Jackie O’Fee

"Fifteen years ago when I launched Signature Style there were two other “Image Consultants” listed in the Auckland Yellow Pages. Now, if you google “Personal Stylist Auckland” there are more than 100 results. That in itself speaks to just how rapid the growth has been in my sector of the fashion industry. Admittedly, there’s a fairly low barrier to entry and many of those listed are simply working part-time with their ‘love of fashion’ but no training, muddying the waters for those of us who take what we do more seriously.

While our Kiwi fashion industry has grown and developed, my branch of it has enjoyed being taken more seriously, too. I can recall in the early days not being allowed to put garments aside in one store where I was told it was “because we might sell it”. I remember thinking, “But I most likely will sell it to my client” (by way of explanation I usually put things aside in the hour before I meet my client – not days prior).  Now, there’s often a host of business cards attached to garments on the holds rack and numerous stores reward our clients by offering ‘stylist only’ discounts of up to 20%.  Although many stores call their staff ‘stylists’ some now actually recommend our services to their customers.

The growth in my industry can really be attributed to the growing public awareness that the way you wear a garment has an impact on how you look (and yes, we really do have Trinny & Susannah and Gok Wan to thank for that). I also believe that as our fashion industry has grown up and diversified, so too has the New Zealand public’s perception of it. Our fashion information now comes from so many sources beyond our kiwi borders and we now expect so much more from our local stores, and faster, too. We are personally more discerning, and want what works for ‘me’ and ‘my lifestyle’, not simply what a designer or magazine might describe as this seasons ‘must have’.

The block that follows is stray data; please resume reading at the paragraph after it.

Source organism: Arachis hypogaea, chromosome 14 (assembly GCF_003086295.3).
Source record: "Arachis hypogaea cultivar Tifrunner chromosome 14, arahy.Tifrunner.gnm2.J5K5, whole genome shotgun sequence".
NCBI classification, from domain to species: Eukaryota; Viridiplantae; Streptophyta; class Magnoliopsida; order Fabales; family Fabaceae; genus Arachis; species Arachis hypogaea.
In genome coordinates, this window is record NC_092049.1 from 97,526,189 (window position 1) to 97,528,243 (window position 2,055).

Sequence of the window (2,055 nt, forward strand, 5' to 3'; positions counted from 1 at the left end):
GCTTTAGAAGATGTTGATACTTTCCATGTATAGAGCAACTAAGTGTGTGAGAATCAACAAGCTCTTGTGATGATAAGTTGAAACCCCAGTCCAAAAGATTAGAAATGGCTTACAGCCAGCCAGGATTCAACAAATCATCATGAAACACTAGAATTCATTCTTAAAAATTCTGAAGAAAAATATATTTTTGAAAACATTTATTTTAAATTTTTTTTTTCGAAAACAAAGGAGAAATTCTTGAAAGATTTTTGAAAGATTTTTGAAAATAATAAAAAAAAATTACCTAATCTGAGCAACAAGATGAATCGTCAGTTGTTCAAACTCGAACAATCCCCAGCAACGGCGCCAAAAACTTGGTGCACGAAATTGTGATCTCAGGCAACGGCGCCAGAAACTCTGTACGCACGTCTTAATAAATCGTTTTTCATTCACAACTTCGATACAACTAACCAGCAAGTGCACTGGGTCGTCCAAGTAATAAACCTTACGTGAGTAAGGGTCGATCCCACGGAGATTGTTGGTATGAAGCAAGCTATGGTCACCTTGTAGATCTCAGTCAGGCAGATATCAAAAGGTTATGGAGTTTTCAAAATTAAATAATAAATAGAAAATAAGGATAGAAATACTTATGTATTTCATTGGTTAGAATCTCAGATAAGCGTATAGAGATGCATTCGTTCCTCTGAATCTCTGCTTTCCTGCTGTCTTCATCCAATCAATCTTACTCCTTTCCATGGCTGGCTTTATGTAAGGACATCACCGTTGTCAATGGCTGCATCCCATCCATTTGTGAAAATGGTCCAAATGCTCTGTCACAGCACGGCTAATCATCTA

What’s key for me is what will look best on my client. That means that if your colour palette this season isn’t going to suit her colouring, we won’t be trying it on, much less buying it. As a personal stylist, I can often pick at the beginning of a season which pieces will be languishing on the sale rack at the end of it. That piece that may be referenced straight from a European runway won’t sell if it makes a woman feel stupid or look fat.

I suspect that because we work at a retail level, personal stylists are still seen as being on the fringes of the industry. Perhaps the scale in which Personal Stylists are able to affect your sales is smaller than that the mass exposure of a magazine or website, however in a multi-channel, fragmented market our endorsement of your product is valuable. Each of our clients has friends and colleagues that see them in your garments, and I can’t count the number of times a client will tell me “I’ve never been in here” when we enter your store. We are a gateway to commercial success and no matter how pure your fashion ethos, it makes sense to ensure we are aware of what you are doing - the bottom line is you want to sell your product, and we are a conduit to do that for you."